Late last month, when my pastor Isaac Villegas was getting his ministerial credentials suspended for officiating a same-sex wedding, I suddenly remembered an email he sent me in 2014, when I—through stops and starts but mostly stops—was trying to decide if I wanted to be a Mennonite pastor.
Isaac and I were going through Peter Dula’s book on companionship, which Isaac remembered first reading when Peter was attending Chapel Hill Mennonite Fellowship.
“[Peter’s book] helped me realize that I wanted to become a pastor,” Isaac wrote to me, “because I couldn’t think of another job that would allow me to experience human life with the kind of mysterious intensity and ordinary beauty that Peter describes in his book.”
That’s who Isaac was when he was my pastor with the blessing of Virginia Mennonite Conference, that’s who Isaac still is without it—a pastor who believed, if he was to love the people in his life, he would need to betray the intimacies that led to getting his credentials in the first place. Isaac became Judas to some in order to break bread with others. Isaac’s public decision not only affirms queer life, it gives the church another chance to grow. Something has changed, something is new.
In the aftermath of his choice to officiate a same-sex wedding despite the opposition of VMC leadership, I’ve been hearing Isaac is a prophet. The word connotes a subversive Isaac on the periphery, witnessing to the center. But Isaac doesn’t simply live and work and love on the periphery. He lives and works and loves as if there is no use for a center at all. He refuses to forsake wildness. The word “prophetic” ends up being unhelpful because it attempts to describe an Isaac of this moment, an isolated Isaac suddenly emerging in discontinuity with the past.
This is much less a prophetic moment than a continuity, a long history of Isaac’s commitment to the experiment of church, to the practices of loving attention, to receiving his life as a gift from his friends—companions who continue to help him find words to trust. “Memory pulls us forward,” says Ruth in Marilynne Robinson’s Housekeeping, “so prophecy is only brilliant memory.”
When I think of his pastoral theology, I recall an image he’s often made use of in his preaching: I think of someone becoming all fire. Isaac ended a sermon in 2010 with a fourth-century story of two monks in the Egyptian desert—a crazy story about “someone who believes that God’s fire can be a reality in our lives, a tangible experience, that we too can be God’s fire made flesh.” In the desert, as the story goes, Abba Lot went to see Abba Joseph and said:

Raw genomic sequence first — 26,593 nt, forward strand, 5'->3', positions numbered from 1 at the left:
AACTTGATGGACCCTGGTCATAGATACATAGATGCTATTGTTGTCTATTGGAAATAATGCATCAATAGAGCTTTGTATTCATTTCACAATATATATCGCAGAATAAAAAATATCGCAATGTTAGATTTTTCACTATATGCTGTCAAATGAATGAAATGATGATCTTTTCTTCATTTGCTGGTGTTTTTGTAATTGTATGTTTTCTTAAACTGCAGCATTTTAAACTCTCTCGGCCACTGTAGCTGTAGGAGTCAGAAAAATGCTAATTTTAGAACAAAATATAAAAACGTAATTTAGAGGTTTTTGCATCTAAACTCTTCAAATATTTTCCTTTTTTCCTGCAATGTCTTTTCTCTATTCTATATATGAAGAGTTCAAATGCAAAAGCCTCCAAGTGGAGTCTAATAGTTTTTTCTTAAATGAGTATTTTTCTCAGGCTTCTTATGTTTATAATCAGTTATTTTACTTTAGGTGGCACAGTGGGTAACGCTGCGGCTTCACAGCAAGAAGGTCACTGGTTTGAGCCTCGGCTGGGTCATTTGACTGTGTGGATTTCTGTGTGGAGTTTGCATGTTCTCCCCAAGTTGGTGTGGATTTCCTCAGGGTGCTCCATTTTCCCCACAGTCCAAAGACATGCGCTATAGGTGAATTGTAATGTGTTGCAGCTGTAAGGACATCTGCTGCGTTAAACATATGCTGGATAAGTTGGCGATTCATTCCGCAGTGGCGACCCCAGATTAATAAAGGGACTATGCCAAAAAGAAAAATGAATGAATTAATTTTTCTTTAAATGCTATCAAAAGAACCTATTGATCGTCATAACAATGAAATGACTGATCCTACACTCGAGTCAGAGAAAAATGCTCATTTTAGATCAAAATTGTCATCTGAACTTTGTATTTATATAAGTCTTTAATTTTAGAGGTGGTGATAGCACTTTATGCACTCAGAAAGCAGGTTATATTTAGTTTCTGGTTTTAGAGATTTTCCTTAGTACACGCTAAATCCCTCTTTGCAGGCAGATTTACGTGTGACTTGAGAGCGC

“Abba, as far as I can I say my little office, I fast a little, I pray and meditate, I live in peace…What else can I do?” Then the old man stood up and stretched his hands towards heaven. His fingers became like ten lamps of fire and he said to him, “If you will, you can become all fire.”
Reading his 2010 sermon again, a vivid memory comes to me—Isaac lifting a book from his desk, manically flipping through its pages, finding the passage and reading this story to me while he stands by his crowded bookshelf, smiling the whole time. As the memory plays in my mind, Isaac gets to the end—His fingers became like ten lamps of fire and he said to him, If you will, you can become all fire—then he closes the book, looks up at me, speechless, and erupts with astonished laughter.
When I think of Isaac’s pastoral life, I think of the monk’s story—Isaac as a fire whose origins lie in so many other fires, whose power is in the way his flames flicker and flare, making visible the people and their loves.
While the internet media blitz of support and love for Isaac continues, I’ve found myself returning to the CHMF website—a quieter image of our little congregation in all its complexity—where you’ll find Isaac preaching about fire and tears and blue birds, about life as “a fleeting education in how to love.” A wonderfully boring home page will welcome you there, and, among other things, you’ll find an archive of sermons over the years from the dozens of people who have participated in one of the more beautiful literary traditions I know—a preaching tradition based more on communal conversation than personality.
So when the powerful moment of #WeStandWithIsaac fades, the experiment of CHMF will remain a place for conversation to continue, a many-issued discussion among an ever-changing group of people searching for what constitutes good news—what fires to kindle in this life between the ashes of Lent. If the search is to be a hopeful one, those who’ve been silenced will find in the conversation a voice, breath to blow on the embers of our lives together—creating a place to glimpse the mysterious intensity and ordinary beauty of human life. That’s where you’ll find Isaac, encircled by his friends—small fires and flames, ministering to him.